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Smelling “unpleasantly” might make you less attractive, study shows

In an experiment male participants rated the female faces as less attractive when presented with an unpleasant fragrance

person holding amber glass bottle

In an experiment led by Charles Spenser, a professor of experimental psychology at the University of Oxford, a group of 32 male participants were asked to rate the attractiveness of a series of briefly presented female faces selected to span a wide age range. During the presentation of the photos, the participants had to smell either pleasant or unpleasant fragrances or clean air.

The results of the experiment showed that the participants’ ratings of the attractiveness, were linked to the intensity, and pleasantness of the fragrances. Moreover, the results reveal that if a male observer perceives an unpleasant odour, it will likely reduce the perceived attractiveness of any female that he happens to be looking at. Furthermore, any decrease in perceived attractiveness in the presence of an unpleasant odour appears to be more pronounced when the odour itself is subjectively rated as more unpleasant, and/or more intense.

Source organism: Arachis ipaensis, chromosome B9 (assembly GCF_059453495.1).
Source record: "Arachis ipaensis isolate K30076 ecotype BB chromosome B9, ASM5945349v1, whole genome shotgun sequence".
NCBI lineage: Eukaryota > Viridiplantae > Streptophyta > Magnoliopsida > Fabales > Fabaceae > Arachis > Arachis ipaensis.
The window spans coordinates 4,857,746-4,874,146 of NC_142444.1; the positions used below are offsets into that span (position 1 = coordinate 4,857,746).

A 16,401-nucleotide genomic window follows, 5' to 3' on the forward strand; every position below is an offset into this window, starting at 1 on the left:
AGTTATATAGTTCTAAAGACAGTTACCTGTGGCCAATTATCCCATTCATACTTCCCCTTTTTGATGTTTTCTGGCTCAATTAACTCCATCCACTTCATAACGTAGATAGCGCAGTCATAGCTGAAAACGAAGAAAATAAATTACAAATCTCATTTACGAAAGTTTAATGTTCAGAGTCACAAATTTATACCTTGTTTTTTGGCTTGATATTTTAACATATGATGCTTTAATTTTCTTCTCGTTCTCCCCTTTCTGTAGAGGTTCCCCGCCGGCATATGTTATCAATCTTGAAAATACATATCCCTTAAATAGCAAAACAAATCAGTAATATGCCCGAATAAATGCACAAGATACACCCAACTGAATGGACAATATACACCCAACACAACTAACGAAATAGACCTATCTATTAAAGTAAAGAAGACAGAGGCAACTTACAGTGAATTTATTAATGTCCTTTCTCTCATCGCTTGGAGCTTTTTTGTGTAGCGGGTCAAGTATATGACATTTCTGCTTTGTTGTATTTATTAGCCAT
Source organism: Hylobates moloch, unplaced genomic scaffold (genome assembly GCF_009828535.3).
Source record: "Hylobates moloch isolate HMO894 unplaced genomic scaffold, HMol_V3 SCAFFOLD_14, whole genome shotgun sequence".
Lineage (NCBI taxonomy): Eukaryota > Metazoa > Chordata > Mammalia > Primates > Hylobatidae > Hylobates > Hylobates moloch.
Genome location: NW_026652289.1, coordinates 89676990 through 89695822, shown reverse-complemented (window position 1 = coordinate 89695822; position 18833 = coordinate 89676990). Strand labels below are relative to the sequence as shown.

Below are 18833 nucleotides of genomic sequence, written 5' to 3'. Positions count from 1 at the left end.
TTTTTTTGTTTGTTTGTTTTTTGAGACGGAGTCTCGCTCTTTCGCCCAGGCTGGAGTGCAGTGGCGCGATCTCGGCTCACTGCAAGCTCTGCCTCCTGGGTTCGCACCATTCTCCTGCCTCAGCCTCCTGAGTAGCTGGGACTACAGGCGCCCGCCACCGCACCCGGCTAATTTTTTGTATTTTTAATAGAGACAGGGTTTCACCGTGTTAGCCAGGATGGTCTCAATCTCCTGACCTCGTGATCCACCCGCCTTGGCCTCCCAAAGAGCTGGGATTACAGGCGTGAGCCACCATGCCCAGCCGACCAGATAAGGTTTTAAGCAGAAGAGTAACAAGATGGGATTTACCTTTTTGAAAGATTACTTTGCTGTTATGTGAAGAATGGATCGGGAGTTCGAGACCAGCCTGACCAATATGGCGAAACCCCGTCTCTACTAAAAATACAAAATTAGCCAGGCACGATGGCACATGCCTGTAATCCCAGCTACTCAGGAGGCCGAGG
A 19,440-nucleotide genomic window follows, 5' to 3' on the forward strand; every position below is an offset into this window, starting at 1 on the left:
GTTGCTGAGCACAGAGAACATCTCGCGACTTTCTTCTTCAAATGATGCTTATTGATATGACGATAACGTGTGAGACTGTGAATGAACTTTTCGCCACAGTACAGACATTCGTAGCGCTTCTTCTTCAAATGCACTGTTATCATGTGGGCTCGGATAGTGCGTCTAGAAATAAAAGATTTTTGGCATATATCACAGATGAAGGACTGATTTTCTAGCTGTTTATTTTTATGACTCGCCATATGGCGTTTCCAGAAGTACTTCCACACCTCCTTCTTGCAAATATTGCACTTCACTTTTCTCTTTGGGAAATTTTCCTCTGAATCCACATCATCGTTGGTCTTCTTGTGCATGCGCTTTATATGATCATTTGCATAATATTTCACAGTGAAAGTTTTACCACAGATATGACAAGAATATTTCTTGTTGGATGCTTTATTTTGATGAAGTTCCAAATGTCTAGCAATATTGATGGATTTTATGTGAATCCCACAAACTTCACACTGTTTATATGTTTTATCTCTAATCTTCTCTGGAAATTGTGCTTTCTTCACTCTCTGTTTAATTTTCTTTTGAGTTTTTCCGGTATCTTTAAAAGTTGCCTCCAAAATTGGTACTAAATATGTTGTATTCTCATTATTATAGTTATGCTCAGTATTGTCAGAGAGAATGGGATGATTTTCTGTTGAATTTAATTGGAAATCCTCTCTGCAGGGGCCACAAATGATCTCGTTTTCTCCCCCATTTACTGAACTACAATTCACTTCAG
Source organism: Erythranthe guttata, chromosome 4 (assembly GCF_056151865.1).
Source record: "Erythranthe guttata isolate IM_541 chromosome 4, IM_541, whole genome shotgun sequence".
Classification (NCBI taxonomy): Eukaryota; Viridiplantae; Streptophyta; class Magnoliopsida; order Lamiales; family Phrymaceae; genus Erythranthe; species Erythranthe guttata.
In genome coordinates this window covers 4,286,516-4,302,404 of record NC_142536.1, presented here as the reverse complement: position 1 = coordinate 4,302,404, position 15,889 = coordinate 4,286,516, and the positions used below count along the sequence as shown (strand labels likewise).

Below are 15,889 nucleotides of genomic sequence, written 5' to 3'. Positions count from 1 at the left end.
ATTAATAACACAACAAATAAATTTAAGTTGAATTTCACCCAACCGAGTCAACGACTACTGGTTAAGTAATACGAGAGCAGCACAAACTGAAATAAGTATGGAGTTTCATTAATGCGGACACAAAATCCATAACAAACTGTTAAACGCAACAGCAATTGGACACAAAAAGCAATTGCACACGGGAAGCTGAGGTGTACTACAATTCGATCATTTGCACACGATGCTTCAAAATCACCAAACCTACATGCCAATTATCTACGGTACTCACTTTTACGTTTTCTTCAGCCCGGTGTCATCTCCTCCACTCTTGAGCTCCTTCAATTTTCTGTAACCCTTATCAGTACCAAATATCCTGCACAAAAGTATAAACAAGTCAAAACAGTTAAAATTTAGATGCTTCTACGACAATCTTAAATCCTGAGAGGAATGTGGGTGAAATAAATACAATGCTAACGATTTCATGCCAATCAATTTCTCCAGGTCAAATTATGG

In a second experiment, researchers went on to investigate whether the presence of a pleasant fragrance would affect the rated age of the same set of female faces. In this case, 32 participants, both male and female were asked to rate the photos of women in terms of their age, not attractiveness.

The unexpected result from this study was that the mean ratings of the ages associated with each fragrance turned out not to differ, meaning that the fragrances did not impact the age ratings. Nonetheless, the presentation of the fragrances did appear to exert a younger age rating only of female participants on females in the 60–69 age group compared to the 40–49 age group.

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